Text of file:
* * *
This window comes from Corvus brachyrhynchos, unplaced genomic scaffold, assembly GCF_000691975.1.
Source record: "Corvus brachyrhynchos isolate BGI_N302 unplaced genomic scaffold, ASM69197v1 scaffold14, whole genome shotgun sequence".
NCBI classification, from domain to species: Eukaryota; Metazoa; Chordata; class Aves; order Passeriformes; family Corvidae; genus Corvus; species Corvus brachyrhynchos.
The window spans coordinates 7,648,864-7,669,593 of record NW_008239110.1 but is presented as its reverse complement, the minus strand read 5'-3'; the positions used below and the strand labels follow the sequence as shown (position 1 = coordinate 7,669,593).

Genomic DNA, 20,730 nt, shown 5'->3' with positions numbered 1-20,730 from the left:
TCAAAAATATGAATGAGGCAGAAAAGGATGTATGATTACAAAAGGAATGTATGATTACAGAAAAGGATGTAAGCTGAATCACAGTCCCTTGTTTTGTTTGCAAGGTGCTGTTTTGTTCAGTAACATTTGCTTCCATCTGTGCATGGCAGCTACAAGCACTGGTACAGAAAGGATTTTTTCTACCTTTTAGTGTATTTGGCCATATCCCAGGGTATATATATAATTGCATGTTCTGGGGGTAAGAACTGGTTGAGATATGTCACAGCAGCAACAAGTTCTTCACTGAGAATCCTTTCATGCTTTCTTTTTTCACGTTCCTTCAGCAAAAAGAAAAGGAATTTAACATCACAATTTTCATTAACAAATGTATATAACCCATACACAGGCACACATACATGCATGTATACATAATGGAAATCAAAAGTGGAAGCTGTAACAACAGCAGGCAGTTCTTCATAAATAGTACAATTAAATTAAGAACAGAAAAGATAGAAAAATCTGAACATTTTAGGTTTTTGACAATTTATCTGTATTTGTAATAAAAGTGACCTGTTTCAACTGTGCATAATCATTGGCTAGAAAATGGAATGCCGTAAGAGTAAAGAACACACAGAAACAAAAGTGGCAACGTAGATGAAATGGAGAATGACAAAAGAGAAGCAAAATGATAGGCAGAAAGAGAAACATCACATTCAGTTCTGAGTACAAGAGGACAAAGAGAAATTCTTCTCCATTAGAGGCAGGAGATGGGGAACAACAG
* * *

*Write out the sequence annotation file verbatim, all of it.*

This window comes from Corvus brachyrhynchos, unplaced genomic scaffold, assembly GCF_000691975.1.
Source record: "Corvus brachyrhynchos isolate BGI_N302 unplaced genomic scaffold, ASM69197v1 scaffold14, whole genome shotgun sequence".
NCBI classification, from domain to species: Eukaryota; Metazoa; Chordata; class Aves; order Passeriformes; family Corvidae; genus Corvus; species Corvus brachyrhynchos.
The window spans coordinates 7,648,864-7,669,593 of record NW_008239110.1 but is presented as its reverse complement, the minus strand read 5'-3'; the positions used below and the strand labels follow the sequence as shown (position 1 = coordinate 7,669,593).

Genomic DNA, 20,730 nt, shown 5'->3' with positions numbered 1-20,730 from the left:
TCAAAAATATGAATGAGGCAGAAAAGGATGTATGATTACAAAAGGAATGTATGATTACAGAAAAGGATGTAAGCTGAATCACAGTCCCTTGTTTTGTTTGCAAGGTGCTGTTTTGTTCAGTAACATTTGCTTCCATCTGTGCATGGCAGCTACAAGCACTGGTACAGAAAGGATTTTTTCTACCTTTTAGTGTATTTGGCCATATCCCAGGGTATATATATAATTGCATGTTCTGGGGGTAAGAACTGGTTGAGATATGTCACAGCAGCAACAAGTTCTTCACTGAGAATCCTTTCATGCTTTCTTTTTTCACGTTCCTTCAGCAAAAAGAAAAGGAATTTAACATCACAATTTTCATTAACAAATGTATATAACCCATACACAGGCACACATACATGCATGTATACATAATGGAAATCAAAAGTGGAAGCTGTAACAACAGCAGGCAGTTCTTCATAAATAGTACAATTAAATTAAGAACAGAAAAGATAGAAAAATCTGAACATTTTAGGTTTTTGACAATTTATCTGTATTTGTAATAAAAGTGACCTGTTTCAACTGTGCATAATCATTGGCTAGAAAATGGAATGCCGTAAGAGTAAAGAACACACAGAAACAAAAGTGGCAACGTAGATGAAATGGAGAATGACAAAAGAGAAGCAAAATGATAGGCAGAAAGAGAAACATCACATTCAGTTCTGAGTACAAGAGGACAAAGAGAAATTCTTCTCCATTAGAGGCAGGAGATGGGGAACAACAG